That is what I thought. Until I chanced upon an interview Jobs did with Playboy magazine about 26 years ago. Here's an excerpt about the Macintosh:

    PLAYBOY: Was any of your decision not to become compatible with IBM based on the fact that you didn't want to knuckle under to IBM? One critic says that the reason Mac isn't IBM-compatible is mere arrogance—that "Steve Jobs was saying 'Fuck you' to IBM."

    JOBS: The main thing is very simply that the technology we developed is superior. It could not be this good if we became compatible with IBM. Of course, it's true that we don't want IBM to dominate this industry. A lot of people thought we were nuts for not being IBM-compatible, for not living under IBM's umbrella. There were two key reasons we chose to bet our company on not doing that: The first was that we thought—and I think as history is unfolding, we're being proved correct—that IBM would fold its umbrella on the companies making compatible computers and absolutely crush them.
    Second and more important, we did not go IBM-compatible because of the product vision that drives this company. We think that computers are the most remarkable tools that humankind has ever come up with, and we think that people are basically tool users. So if we can just get lots of computers to lots of people, it will make some qualitative difference in the world. What we want to do at Apple is make computers into appliances and get them to tens of millions of people. That's simply what we want to do. And we couldn't do that with the current IBM-generation type of technology. So we had to do something different. That's why we came up with the Macintosh.

    Sound familiar?

    It doesn't matter whether Jobs is/was right or wrong. The point is that the Flash decision was nothing personal against Adobe. It's just how Steve Jobs thinks. It's the way his mind worked back in 1984, and it still works that way today. He has high standards and if a technology doesn't measure up, then who cares if it's the market leader? In some sense he's the ideal capitalist - he believes with absolute sincerity that the market will ultimately choose the best product - his product.

    The interview makes for great reading. It reveals the extent to which Jobs was a visionary. Here's Jobs describing a computer to a layman:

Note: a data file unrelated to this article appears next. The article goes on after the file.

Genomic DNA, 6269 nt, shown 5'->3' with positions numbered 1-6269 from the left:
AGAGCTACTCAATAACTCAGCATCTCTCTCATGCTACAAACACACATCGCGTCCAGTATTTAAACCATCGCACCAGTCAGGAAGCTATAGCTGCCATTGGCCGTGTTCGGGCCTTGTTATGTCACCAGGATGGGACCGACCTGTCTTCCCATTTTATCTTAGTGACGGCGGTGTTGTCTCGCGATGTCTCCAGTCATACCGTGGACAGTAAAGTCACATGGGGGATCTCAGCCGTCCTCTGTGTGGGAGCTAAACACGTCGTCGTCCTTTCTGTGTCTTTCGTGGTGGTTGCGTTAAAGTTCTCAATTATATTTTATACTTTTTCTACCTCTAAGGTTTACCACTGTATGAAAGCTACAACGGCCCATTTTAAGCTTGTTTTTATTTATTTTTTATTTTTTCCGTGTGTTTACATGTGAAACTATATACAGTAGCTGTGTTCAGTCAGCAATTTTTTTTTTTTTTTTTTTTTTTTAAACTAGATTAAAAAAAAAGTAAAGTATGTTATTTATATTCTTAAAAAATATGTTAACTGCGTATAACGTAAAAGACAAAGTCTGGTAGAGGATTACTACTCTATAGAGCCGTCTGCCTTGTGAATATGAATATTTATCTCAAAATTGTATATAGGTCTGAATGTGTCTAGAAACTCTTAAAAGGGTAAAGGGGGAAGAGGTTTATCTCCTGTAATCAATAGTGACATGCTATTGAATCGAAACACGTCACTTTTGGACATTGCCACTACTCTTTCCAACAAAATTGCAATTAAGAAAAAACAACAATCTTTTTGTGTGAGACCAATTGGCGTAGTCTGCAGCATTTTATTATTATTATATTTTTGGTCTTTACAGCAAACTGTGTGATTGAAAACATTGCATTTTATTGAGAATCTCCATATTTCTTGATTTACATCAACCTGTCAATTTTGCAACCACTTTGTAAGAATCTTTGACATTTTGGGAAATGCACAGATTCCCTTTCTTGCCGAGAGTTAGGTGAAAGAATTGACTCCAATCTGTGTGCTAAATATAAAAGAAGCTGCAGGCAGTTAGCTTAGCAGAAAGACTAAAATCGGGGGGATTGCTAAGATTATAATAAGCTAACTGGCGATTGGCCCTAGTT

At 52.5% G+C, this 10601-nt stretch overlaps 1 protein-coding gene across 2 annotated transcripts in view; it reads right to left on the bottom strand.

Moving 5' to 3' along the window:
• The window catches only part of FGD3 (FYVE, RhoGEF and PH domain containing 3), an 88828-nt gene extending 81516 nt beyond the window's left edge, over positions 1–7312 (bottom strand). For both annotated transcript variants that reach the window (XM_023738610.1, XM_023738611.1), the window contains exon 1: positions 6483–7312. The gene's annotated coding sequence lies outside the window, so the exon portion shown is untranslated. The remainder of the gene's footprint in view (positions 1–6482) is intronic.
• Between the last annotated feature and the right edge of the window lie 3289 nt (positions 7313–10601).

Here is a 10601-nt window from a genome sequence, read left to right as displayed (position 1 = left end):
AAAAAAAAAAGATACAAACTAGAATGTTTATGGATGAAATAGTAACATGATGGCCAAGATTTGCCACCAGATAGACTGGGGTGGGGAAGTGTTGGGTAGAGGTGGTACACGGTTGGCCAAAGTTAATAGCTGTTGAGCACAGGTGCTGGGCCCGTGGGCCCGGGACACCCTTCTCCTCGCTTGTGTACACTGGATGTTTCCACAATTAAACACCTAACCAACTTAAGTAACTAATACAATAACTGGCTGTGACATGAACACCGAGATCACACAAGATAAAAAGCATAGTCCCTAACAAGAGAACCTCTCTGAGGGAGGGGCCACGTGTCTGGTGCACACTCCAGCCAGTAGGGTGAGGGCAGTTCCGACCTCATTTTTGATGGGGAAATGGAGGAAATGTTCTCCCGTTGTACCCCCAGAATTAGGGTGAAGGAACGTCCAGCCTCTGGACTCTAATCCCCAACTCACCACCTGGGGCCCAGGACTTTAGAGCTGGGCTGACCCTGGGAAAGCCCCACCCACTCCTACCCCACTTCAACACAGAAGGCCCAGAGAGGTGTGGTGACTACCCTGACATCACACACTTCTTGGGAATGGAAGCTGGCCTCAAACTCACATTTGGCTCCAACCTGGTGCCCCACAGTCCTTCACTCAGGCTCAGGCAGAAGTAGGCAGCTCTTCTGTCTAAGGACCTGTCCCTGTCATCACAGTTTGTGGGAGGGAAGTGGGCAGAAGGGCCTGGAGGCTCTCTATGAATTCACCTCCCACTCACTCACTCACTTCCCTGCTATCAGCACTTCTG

Computers are actually pretty simple. We're sitting here on a bench in this cafe. Let's assume that you understood only the most rudimentary of directions and you asked how to find the rest room. I would have to describe it to you in very specific and precise instructions. I might say, "Scoot sideways two meters off the bench. Stand erect. Lift left foot. Bend left knee until it is horizontal. Extend left foot and shift weight 300 centimeters forward ..." and on and on. If you could interpret all those instructions 100 times faster than any other person in this cafe, you would appear to be a magician: You could run over and grab a milk shake and bring it back and set it on the table and snap your fingers, and I'd think you made the milk shake appear, because it was so fast relative to my perception. That's exactly what a computer does. It takes these very, very simple-minded instructions—"Go fetch a number, add it to this number, put the result there, perceive if it's greater than this other number"—but executes them at a rate of, let's say, 1,000,000 per second. At 1,000,000 per second, the results appear to be magic.
    That's a simple explanation, and the point is that people really don't have to understand how computers work. Most people have no concept of how an automatic transmission works, yet they know how to drive a car. You don't have to study physics to understand the laws of motion to drive a car.

    (remember, computers were luxury toys back then).
    He all but predicts the coming of the Internet age:

    PLAYBOY: Those are arguments for computers in business and in schools, but what about the home?

    JOBS: So far, that's more of a conceptual market than a real market. The primary reasons to buy a computer for your home now are that you want to do some business work at home or you want to run educational software for yourself or your children. If you can't justify buying a computer for one of those two reasons, the only other possible reason is that you just want to be computer literate. You know there's something going on, you don't exactly know what it is, so you want to learn. This will change: Computers will be essential in most homes.

    PLAYBOY: What will change?

    JOBS: The most compelling reason for most people to buy a computer for the home will be to link it into a nationwide communications network. We're just in the beginning stages of what will be a truly remarkable breakthrough for most people—as remarkable as the telephone.

    You begin to get the idea of how far-reaching Steve's thinking was even at that age. And unlike most thinkers or dreamers, he's made his visions real. Over and over again. How do you not respect that?

    A final quote about him and Apple:

    I'll always stay connected with Apple. I hope that throughout my life I'll sort of have the thread of my life and the thread of Apple weave in and out of each other, like a tapestry. There may be a few years when I'm not there, but I'll always come back.

    (read the full Playboy interview here)
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  • Desperate times, desperate ploys

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    How are foreign students in America, recently graduated and unable to find jobs, coping with the recession?

    While shopping in an Indian grocery store today, I was approached by a twenty-something fellow with a big smile on his face, who asked me, "Excuse me, haven't I met you somewhere? Aren't you ___'s brother?" I said no, but he kept on trying to initiate a conversation- where do I work? Where was I from? Where did I get my degree? All in an extra friendly manner.